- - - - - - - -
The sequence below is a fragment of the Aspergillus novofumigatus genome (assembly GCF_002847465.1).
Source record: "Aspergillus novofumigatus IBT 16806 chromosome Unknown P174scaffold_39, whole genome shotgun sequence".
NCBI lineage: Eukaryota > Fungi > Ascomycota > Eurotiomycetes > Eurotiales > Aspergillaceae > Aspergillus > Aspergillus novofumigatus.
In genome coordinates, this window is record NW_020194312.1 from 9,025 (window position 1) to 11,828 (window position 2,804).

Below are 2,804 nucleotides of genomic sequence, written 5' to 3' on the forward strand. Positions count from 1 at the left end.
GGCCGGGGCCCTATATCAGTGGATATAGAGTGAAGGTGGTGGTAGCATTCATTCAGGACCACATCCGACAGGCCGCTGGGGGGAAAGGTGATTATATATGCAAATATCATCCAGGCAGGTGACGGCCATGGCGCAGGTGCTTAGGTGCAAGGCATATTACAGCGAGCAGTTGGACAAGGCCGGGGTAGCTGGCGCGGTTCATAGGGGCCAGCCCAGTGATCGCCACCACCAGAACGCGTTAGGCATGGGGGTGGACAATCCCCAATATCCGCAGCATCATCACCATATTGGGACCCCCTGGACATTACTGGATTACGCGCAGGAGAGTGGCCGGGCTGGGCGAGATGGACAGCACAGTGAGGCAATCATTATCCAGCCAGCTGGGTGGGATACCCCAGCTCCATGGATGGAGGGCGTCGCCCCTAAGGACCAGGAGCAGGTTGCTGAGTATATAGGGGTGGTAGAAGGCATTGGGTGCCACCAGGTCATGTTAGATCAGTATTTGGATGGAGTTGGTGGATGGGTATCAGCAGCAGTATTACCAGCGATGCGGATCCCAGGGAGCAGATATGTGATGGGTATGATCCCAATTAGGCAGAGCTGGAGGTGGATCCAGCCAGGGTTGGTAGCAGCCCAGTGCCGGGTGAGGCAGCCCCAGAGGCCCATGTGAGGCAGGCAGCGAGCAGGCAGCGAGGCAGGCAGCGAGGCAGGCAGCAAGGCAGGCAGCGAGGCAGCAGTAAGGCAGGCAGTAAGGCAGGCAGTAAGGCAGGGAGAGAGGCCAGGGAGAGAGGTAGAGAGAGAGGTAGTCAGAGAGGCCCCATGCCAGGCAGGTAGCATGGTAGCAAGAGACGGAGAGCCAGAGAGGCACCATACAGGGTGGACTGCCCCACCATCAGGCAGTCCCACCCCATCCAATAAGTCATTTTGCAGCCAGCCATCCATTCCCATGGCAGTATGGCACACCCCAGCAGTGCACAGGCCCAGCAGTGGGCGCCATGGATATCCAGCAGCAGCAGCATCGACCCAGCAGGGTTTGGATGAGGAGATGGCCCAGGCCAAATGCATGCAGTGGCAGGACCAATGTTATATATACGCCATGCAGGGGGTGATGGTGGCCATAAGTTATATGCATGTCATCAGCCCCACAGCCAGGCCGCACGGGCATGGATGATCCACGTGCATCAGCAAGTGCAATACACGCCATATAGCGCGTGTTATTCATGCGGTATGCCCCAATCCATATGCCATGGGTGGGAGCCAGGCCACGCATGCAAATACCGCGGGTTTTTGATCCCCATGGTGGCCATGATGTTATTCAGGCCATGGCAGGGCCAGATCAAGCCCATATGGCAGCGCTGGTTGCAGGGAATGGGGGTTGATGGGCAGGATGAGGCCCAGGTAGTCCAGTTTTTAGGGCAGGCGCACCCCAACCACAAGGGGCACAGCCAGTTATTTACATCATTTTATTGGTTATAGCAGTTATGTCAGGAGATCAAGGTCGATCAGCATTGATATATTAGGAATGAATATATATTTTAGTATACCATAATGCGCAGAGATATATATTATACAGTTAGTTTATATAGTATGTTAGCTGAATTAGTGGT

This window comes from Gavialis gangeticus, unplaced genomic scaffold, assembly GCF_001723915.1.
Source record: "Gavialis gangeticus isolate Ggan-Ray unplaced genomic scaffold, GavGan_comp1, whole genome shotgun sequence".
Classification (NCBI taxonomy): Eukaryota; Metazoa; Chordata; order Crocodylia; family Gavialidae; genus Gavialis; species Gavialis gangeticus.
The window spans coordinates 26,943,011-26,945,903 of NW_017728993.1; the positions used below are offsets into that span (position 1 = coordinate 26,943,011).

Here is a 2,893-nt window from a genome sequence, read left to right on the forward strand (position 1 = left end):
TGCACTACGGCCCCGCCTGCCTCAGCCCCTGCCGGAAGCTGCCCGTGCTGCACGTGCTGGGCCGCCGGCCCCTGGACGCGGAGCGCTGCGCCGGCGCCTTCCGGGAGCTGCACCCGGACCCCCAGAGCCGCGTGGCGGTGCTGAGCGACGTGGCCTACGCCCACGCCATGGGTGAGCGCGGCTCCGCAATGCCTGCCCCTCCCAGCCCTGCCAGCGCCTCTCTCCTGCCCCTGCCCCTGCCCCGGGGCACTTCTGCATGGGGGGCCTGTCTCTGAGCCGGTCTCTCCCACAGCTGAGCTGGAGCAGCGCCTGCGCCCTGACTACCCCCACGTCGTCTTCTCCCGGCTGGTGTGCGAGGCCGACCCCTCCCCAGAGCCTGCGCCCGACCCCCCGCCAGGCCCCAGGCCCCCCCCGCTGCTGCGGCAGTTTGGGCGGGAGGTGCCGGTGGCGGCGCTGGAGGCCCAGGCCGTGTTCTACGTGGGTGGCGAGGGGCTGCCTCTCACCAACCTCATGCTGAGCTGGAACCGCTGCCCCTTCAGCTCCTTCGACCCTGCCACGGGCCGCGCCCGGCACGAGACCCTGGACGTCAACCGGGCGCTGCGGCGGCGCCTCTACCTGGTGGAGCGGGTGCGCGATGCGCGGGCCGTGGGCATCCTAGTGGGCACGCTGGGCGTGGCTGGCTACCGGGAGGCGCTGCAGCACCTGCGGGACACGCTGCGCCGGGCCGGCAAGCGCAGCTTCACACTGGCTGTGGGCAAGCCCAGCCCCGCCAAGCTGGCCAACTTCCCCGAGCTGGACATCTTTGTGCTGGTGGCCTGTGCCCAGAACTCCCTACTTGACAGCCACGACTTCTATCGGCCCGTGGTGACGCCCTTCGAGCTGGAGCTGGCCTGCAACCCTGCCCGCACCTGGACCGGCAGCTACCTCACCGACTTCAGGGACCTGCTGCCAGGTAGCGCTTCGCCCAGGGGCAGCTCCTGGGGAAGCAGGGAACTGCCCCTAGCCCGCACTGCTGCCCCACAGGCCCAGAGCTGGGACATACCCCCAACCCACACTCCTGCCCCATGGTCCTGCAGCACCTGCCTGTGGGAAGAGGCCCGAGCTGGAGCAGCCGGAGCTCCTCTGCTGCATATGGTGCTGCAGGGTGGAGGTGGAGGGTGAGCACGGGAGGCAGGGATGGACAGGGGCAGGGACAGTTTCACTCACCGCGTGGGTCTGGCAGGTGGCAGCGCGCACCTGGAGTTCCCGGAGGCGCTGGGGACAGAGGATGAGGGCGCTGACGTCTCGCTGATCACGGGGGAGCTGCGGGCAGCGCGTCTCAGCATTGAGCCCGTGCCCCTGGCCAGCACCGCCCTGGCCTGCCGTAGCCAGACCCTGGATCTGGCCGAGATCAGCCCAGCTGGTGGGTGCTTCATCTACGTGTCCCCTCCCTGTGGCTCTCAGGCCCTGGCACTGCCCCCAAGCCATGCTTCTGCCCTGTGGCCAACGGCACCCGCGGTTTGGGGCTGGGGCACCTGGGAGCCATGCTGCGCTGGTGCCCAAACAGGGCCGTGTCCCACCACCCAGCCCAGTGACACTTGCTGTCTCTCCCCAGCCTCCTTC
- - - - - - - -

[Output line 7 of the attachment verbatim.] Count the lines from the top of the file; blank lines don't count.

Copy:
This window comes from Gavialis gangeticus, unplaced genomic scaffold, assembly GCF_001723915.1.